What is the difference between a single-row query and a multiple-row query and why is it important to know the difference?
--First, to cover the obvious, a single-row query is a query that returns one row as
its result, and a multiple-row query is a query that returns more than one row as its result. Whether a
query returns one row or more than one row is entirely dependent on the design (or schema) of the
tables of the database. As query-writer, you must be aware of the schema, be sure to include enough
conditions, and structure your SQL statement properly, so that you will get the desired result (either one
row or multiple rows). For example, if you wanted to be sure that a query of the AntiqueOwners table
returned only one row, consider an equal condition of the primary key column, OwnerID.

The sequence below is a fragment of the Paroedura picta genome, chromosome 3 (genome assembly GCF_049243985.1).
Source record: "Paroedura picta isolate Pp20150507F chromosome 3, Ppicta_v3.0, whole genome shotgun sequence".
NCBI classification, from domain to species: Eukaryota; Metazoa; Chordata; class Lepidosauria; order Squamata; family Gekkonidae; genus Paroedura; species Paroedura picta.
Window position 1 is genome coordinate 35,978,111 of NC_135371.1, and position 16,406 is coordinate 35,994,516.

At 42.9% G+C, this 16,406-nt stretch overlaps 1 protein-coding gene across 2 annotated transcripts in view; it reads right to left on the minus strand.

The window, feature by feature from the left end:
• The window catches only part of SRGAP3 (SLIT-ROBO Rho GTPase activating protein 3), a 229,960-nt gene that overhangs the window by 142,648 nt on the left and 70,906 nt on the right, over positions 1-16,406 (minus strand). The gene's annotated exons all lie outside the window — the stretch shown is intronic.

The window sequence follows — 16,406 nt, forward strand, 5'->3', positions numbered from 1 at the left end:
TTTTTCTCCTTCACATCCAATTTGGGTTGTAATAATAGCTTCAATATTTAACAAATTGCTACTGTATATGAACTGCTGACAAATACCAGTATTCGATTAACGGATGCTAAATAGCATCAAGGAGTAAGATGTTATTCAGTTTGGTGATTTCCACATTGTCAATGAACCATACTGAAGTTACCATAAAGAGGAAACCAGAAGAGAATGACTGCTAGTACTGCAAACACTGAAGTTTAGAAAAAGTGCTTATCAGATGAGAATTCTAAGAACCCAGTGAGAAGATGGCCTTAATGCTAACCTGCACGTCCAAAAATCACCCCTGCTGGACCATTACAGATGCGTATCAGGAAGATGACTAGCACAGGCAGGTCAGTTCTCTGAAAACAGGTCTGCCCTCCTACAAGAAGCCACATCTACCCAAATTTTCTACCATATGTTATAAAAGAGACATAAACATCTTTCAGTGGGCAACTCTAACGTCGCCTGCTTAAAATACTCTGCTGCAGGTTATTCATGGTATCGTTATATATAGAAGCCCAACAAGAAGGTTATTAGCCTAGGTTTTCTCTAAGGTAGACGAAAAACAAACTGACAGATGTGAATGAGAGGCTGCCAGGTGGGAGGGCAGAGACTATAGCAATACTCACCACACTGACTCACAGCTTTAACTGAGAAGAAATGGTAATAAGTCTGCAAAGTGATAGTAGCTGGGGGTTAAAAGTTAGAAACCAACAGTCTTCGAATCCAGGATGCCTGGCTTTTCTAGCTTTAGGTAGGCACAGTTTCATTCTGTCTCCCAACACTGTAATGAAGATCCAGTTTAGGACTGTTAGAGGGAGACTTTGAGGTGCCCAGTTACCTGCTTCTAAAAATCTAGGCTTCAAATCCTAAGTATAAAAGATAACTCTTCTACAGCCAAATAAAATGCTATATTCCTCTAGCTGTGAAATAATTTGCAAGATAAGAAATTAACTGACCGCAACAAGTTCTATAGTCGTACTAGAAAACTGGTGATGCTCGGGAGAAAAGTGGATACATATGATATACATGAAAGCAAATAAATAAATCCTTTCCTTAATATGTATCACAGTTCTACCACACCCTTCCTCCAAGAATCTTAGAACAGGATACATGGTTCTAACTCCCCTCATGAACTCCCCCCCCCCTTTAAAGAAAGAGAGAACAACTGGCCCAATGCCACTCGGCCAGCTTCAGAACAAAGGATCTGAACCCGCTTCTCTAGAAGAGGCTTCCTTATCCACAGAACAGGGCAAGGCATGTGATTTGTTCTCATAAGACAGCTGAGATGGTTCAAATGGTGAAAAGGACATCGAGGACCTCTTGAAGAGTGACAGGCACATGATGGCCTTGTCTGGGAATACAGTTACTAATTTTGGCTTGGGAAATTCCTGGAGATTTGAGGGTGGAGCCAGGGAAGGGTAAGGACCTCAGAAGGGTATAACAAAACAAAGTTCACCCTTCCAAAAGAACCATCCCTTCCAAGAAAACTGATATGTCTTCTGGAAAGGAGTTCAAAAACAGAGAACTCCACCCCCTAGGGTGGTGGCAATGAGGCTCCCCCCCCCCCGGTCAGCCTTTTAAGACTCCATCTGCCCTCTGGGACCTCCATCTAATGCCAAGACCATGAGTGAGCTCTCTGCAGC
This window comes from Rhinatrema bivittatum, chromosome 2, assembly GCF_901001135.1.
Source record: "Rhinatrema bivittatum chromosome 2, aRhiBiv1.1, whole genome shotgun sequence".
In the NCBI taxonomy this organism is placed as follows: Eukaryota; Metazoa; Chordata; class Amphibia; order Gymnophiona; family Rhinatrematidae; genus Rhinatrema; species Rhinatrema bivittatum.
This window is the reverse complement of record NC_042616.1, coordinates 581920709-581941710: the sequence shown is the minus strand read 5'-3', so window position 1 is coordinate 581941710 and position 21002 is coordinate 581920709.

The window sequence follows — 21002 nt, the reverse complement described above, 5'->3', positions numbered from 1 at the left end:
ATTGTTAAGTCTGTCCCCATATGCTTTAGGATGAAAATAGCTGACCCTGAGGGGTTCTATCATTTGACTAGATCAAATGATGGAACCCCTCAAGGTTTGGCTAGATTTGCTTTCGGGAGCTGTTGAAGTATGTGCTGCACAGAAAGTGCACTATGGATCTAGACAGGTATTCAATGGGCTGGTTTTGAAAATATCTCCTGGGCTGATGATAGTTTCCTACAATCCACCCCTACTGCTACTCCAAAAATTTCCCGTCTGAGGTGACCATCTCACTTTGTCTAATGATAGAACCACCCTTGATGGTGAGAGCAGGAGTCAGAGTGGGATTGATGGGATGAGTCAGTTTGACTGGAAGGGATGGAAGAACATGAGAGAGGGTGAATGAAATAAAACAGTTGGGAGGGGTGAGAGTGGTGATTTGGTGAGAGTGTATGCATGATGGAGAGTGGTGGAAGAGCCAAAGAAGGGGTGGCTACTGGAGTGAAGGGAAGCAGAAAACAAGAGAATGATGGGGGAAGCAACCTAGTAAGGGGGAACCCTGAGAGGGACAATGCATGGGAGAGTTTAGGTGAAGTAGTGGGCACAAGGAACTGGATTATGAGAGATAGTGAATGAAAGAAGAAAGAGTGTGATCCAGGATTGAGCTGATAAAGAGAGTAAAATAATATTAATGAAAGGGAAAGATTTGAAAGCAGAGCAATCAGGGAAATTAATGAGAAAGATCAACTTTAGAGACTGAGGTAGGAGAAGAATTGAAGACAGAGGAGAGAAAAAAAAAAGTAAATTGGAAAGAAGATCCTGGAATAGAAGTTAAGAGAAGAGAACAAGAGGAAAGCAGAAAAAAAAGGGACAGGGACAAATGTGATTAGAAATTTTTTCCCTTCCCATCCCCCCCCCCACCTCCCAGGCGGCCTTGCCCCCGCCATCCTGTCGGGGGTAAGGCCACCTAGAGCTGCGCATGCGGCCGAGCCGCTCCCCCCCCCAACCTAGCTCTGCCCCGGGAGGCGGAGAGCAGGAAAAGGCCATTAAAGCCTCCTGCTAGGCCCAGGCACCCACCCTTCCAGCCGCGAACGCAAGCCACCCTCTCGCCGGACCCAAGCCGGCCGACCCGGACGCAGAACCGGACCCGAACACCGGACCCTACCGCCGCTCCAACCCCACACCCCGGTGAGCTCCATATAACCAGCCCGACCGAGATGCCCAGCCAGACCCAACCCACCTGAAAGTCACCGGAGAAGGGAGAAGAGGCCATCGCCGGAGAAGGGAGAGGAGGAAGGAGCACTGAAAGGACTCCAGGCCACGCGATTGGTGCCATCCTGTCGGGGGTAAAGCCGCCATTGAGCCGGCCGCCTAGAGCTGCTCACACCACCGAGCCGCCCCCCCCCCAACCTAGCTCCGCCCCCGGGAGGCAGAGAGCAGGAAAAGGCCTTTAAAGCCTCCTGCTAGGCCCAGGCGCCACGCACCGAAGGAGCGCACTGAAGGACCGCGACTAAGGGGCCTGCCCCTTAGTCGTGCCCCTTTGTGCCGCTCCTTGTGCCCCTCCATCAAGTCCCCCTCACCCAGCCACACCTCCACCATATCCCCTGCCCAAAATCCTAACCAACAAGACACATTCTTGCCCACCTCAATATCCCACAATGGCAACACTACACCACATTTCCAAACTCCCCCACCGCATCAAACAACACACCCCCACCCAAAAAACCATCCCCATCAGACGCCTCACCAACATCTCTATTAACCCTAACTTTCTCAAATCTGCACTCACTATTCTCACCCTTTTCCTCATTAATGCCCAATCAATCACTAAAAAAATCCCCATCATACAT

Three reasons immediately come to mind as to why this is important. First, getting multiple rows when
you were expecting only one, or vice-versa, may mean that the query is erroneous, that the database is
incomplete, or simply, you learned something new about your data. Second, if you are using an update
or delete statement, you had better be sure that the statement that you write performs the operation on
the desired row (or rows)...or else, you might be deleting or updating more rows than you intend. Third,
any queries written in Embedded SQL must be carefully thought out as to the number of rows returned.
If you write a single-row query, only one SQL statement may need to be performed to complete the
programming logic required. If your query, on the other hand, returns multiple rows, you will have to use
the Fetch statement, and quite probably, some sort of looping structure in your program will be required
to iterate processing on each returned row of the query.